With very affordable ticket prices and extensive routes, the colectivo is by far the preferred mode of transportation around Buenos Aires and their frequency makes them equal to the subway systems of other cities, but on wheels.
We “Porteños” have a love-hate relationship with the colectivo. On one side, they tend to be very crowded in rush hour and are a haven for pickpockets and petty thieves. On the other hand, they are a loved necessity in the city and a convenient and cheap way to get around.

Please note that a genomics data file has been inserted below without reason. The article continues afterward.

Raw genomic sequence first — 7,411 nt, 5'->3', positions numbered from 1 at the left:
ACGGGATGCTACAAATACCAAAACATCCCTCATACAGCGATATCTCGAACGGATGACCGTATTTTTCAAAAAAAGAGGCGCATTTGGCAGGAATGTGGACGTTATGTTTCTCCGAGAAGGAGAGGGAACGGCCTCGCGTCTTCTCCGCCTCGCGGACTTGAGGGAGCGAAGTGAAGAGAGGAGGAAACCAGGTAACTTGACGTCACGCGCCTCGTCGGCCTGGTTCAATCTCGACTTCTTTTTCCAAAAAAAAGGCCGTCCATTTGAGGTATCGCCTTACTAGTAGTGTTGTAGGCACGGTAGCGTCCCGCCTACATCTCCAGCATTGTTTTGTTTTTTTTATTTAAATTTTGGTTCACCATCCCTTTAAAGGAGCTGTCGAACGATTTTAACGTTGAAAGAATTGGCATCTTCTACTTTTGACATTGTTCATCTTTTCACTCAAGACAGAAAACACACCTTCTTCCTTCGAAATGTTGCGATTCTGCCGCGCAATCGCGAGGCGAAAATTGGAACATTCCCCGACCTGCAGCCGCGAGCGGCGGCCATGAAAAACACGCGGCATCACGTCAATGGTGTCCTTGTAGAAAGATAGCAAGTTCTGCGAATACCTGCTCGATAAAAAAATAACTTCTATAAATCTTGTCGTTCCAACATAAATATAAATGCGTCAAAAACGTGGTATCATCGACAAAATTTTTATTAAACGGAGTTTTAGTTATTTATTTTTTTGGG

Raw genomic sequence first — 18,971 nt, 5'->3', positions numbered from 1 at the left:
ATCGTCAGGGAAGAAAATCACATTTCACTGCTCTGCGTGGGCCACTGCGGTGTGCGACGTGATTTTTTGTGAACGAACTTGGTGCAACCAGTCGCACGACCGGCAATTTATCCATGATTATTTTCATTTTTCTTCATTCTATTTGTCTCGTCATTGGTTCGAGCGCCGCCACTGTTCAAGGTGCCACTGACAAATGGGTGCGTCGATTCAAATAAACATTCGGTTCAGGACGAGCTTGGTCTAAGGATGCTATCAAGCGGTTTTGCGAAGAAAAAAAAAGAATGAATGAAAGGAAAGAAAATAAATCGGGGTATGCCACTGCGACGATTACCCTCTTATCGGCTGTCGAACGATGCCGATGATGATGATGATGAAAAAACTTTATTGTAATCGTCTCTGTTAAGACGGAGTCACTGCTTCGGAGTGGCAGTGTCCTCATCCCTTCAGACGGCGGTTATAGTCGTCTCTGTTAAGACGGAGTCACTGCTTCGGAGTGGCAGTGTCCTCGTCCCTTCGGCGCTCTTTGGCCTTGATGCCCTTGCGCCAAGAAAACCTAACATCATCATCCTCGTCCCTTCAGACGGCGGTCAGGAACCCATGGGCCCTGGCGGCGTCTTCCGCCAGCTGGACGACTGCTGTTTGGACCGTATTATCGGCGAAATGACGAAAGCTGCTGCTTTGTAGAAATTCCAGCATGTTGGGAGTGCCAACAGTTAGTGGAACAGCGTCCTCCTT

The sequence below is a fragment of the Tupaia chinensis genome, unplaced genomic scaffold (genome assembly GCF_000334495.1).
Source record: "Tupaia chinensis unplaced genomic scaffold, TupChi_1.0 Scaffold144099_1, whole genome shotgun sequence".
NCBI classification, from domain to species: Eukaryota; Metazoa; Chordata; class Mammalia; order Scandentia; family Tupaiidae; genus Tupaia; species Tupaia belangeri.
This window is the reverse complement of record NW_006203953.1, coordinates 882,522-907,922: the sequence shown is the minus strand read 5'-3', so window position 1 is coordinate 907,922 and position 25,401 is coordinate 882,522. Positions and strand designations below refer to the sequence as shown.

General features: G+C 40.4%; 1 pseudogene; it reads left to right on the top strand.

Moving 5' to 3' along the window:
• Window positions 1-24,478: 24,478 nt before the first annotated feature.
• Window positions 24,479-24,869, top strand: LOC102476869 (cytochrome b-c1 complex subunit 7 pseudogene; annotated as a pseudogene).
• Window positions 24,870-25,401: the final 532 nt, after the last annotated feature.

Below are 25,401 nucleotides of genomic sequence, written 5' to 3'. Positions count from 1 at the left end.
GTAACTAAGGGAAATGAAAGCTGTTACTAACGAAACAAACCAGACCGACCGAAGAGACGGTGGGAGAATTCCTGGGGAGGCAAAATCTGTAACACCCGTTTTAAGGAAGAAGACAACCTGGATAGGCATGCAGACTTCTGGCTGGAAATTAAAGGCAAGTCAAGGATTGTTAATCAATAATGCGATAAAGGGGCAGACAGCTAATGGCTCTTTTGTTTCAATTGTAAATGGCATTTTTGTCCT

When they first appeared in the 1920s, colectivos were small buses built out of smaller vehicle chassis (cars, vans, etc.) and, later, out of truck chassis.
Colectivos used to be built on top of units not specifically designed for the transportation of people and were decorated with unique hand painted fileteado that gave each unit a distinct flavor and added a colorful touch to Buenos Aires’ streets.
Their evolution and size growth was steady and they kept their own picturesque style until 1990, when the urban fleet was modernized with real bus units (with motors in the back) and much of the charm was lost.